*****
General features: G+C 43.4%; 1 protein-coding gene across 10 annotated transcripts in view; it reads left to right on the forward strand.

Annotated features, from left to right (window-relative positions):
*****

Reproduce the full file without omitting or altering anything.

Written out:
General features: G+C 43.4%; 1 protein-coding gene across 10 annotated transcripts in view; it reads left to right on the forward strand.

Annotated features, from left to right (window-relative positions):